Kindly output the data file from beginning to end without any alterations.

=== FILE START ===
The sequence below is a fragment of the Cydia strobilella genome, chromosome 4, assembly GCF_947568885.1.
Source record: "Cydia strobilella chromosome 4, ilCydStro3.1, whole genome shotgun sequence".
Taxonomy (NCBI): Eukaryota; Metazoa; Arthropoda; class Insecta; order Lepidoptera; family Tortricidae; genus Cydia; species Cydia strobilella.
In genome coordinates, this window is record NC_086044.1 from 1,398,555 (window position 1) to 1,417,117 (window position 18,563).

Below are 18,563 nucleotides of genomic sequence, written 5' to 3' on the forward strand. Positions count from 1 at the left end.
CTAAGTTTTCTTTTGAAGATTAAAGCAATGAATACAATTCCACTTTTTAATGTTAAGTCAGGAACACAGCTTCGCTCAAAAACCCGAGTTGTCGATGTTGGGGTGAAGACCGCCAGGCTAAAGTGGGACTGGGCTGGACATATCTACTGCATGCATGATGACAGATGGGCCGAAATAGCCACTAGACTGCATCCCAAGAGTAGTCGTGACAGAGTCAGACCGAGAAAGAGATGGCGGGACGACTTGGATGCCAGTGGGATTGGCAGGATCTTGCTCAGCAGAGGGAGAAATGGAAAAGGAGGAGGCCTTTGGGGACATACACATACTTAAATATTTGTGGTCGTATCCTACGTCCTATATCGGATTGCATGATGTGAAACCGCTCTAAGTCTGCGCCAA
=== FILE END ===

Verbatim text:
The sequence below is a fragment of the Cydia strobilella genome, chromosome 4, assembly GCF_947568885.1.
Source record: "Cydia strobilella chromosome 4, ilCydStro3.1, whole genome shotgun sequence".
Taxonomy (NCBI): Eukaryota; Metazoa; Arthropoda; class Insecta; order Lepidoptera; family Tortricidae; genus Cydia; species Cydia strobilella.
In genome coordinates, this window is record NC_086044.1 from 1,398,555 (window position 1) to 1,417,117 (window position 18,563).

Below are 18,563 nucleotides of genomic sequence, written 5' to 3' on the forward strand. Positions count from 1 at the left end.
CTAAGTTTTCTTTTGAAGATTAAAGCAATGAATACAATTCCACTTTTTAATGTTAAGTCAGGAACACAGCTTCGCTCAAAAACCCGAGTTGTCGATGTTGGGGTGAAGACCGCCAGGCTAAAGTGGGACTGGGCTGGACATATCTACTGCATGCATGATGACAGATGGGCCGAAATAGCCACTAGACTGCATCCCAAGAGTAGTCGTGACAGAGTCAGACCGAGAAAGAGATGGCGGGACGACTTGGATGCCAGTGGGATTGGCAGGATCTTGCTCAGCAGAGGGAGAAATGGAAAAGGAGGAGGCCTTTGGGGACATACACATACTTAAATATTTGTGGTCGTATCCTACGTCCTATATCGGATTGCATGATGTGAAACCGCTCTAAGTCTGCGCCAA